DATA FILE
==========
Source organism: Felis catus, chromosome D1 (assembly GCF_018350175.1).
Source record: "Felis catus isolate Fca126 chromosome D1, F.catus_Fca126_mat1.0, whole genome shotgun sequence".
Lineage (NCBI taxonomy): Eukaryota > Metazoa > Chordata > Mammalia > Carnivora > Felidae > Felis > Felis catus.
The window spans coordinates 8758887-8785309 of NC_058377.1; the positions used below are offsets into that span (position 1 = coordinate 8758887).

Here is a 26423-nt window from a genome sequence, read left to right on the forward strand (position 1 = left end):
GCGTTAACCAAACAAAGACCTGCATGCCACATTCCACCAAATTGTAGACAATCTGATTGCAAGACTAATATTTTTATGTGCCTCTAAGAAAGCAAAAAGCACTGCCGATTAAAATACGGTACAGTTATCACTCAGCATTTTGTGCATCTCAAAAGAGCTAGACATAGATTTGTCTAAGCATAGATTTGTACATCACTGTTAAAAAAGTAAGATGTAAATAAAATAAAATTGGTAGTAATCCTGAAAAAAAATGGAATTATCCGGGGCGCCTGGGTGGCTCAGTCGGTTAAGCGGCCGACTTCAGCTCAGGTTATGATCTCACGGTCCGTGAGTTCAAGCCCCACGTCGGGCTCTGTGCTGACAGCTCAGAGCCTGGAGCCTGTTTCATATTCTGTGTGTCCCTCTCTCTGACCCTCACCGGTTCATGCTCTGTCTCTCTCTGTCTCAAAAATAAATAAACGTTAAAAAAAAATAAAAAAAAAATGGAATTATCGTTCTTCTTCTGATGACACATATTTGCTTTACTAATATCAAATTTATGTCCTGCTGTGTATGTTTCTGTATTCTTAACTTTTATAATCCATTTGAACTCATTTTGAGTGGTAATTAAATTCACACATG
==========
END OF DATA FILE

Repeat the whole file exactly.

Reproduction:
Source organism: Felis catus, chromosome D1 (assembly GCF_018350175.1).
Source record: "Felis catus isolate Fca126 chromosome D1, F.catus_Fca126_mat1.0, whole genome shotgun sequence".
Lineage (NCBI taxonomy): Eukaryota > Metazoa > Chordata > Mammalia > Carnivora > Felidae > Felis > Felis catus.
The window spans coordinates 8758887-8785309 of NC_058377.1; the positions used below are offsets into that span (position 1 = coordinate 8758887).

Here is a 26423-nt window from a genome sequence, read left to right on the forward strand (position 1 = left end):
GCGTTAACCAAACAAAGACCTGCATGCCACATTCCACCAAATTGTAGACAATCTGATTGCAAGACTAATATTTTTATGTGCCTCTAAGAAAGCAAAAAGCACTGCCGATTAAAATACGGTACAGTTATCACTCAGCATTTTGTGCATCTCAAAAGAGCTAGACATAGATTTGTCTAAGCATAGATTTGTACATCACTGTTAAAAAAGTAAGATGTAAATAAAATAAAATTGGTAGTAATCCTGAAAAAAAATGGAATTATCCGGGGCGCCTGGGTGGCTCAGTCGGTTAAGCGGCCGACTTCAGCTCAGGTTATGATCTCACGGTCCGTGAGTTCAAGCCCCACGTCGGGCTCTGTGCTGACAGCTCAGAGCCTGGAGCCTGTTTCATATTCTGTGTGTCCCTCTCTCTGACCCTCACCGGTTCATGCTCTGTCTCTCTCTGTCTCAAAAATAAATAAACGTTAAAAAAAAATAAAAAAAAAATGGAATTATCGTTCTTCTTCTGATGACACATATTTGCTTTACTAATATCAAATTTATGTCCTGCTGTGTATGTTTCTGTATTCTTAACTTTTATAATCCATTTGAACTCATTTTGAGTGGTAATTAAATTCACACATG